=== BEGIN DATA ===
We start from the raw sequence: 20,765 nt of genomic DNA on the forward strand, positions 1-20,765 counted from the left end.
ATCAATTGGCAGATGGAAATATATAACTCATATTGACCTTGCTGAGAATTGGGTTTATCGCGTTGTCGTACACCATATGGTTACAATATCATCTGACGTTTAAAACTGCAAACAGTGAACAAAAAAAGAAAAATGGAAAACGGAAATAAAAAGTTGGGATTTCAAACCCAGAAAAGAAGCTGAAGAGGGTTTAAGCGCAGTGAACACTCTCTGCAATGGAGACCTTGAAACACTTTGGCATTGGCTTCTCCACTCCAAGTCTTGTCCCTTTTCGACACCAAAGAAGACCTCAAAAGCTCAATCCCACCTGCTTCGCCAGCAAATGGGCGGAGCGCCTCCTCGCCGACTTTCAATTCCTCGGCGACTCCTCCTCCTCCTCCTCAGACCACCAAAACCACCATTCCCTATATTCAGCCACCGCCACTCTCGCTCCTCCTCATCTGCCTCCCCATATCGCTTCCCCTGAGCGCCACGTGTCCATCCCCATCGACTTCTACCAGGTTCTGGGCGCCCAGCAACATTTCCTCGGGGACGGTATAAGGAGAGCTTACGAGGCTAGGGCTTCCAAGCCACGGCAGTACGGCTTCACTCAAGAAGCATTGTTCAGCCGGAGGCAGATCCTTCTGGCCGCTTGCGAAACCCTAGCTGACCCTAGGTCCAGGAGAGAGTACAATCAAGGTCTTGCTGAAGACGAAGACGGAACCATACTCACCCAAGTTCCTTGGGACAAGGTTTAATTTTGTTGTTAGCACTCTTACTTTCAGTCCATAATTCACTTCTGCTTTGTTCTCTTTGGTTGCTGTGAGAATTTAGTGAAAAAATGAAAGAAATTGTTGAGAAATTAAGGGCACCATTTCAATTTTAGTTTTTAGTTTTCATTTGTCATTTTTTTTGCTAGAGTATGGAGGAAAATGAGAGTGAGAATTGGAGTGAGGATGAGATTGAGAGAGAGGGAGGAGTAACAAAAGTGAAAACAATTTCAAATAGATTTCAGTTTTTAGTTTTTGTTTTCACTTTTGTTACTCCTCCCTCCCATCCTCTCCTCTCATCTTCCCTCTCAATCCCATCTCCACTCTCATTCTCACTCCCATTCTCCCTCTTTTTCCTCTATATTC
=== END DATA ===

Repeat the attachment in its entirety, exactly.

We start from the raw sequence: 20,765 nt of genomic DNA on the forward strand, positions 1-20,765 counted from the left end.
ATCAATTGGCAGATGGAAATATATAACTCATATTGACCTTGCTGAGAATTGGGTTTATCGCGTTGTCGTACACCATATGGTTACAATATCATCTGACGTTTAAAACTGCAAACAGTGAACAAAAAAAGAAAAATGGAAAACGGAAATAAAAAGTTGGGATTTCAAACCCAGAAAAGAAGCTGAAGAGGGTTTAAGCGCAGTGAACACTCTCTGCAATGGAGACCTTGAAACACTTTGGCATTGGCTTCTCCACTCCAAGTCTTGTCCCTTTTCGACACCAAAGAAGACCTCAAAAGCTCAATCCCACCTGCTTCGCCAGCAAATGGGCGGAGCGCCTCCTCGCCGACTTTCAATTCCTCGGCGACTCCTCCTCCTCCTCCTCAGACCACCAAAACCACCATTCCCTATATTCAGCCACCGCCACTCTCGCTCCTCCTCATCTGCCTCCCCATATCGCTTCCCCTGAGCGCCACGTGTCCATCCCCATCGACTTCTACCAGGTTCTGGGCGCCCAGCAACATTTCCTCGGGGACGGTATAAGGAGAGCTTACGAGGCTAGGGCTTCCAAGCCACGGCAGTACGGCTTCACTCAAGAAGCATTGTTCAGCCGGAGGCAGATCCTTCTGGCCGCTTGCGAAACCCTAGCTGACCCTAGGTCCAGGAGAGAGTACAATCAAGGTCTTGCTGAAGACGAAGACGGAACCATACTCACCCAAGTTCCTTGGGACAAGGTTTAATTTTGTTGTTAGCACTCTTACTTTCAGTCCATAATTCACTTCTGCTTTGTTCTCTTTGGTTGCTGTGAGAATTTAGTGAAAAAATGAAAGAAATTGTTGAGAAATTAAGGGCACCATTTCAATTTTAGTTTTTAGTTTTCATTTGTCATTTTTTTTGCTAGAGTATGGAGGAAAATGAGAGTGAGAATTGGAGTGAGGATGAGATTGAGAGAGAGGGAGGAGTAACAAAAGTGAAAACAATTTCAAATAGATTTCAGTTTTTAGTTTTTGTTTTCACTTTTGTTACTCCTCCCTCCCATCCTCTCCTCTCATCTTCCCTCTCAATCCCATCTCCACTCTCATTCTCACTCCCATTCTCCCTCTTTTTCCTCTATATTC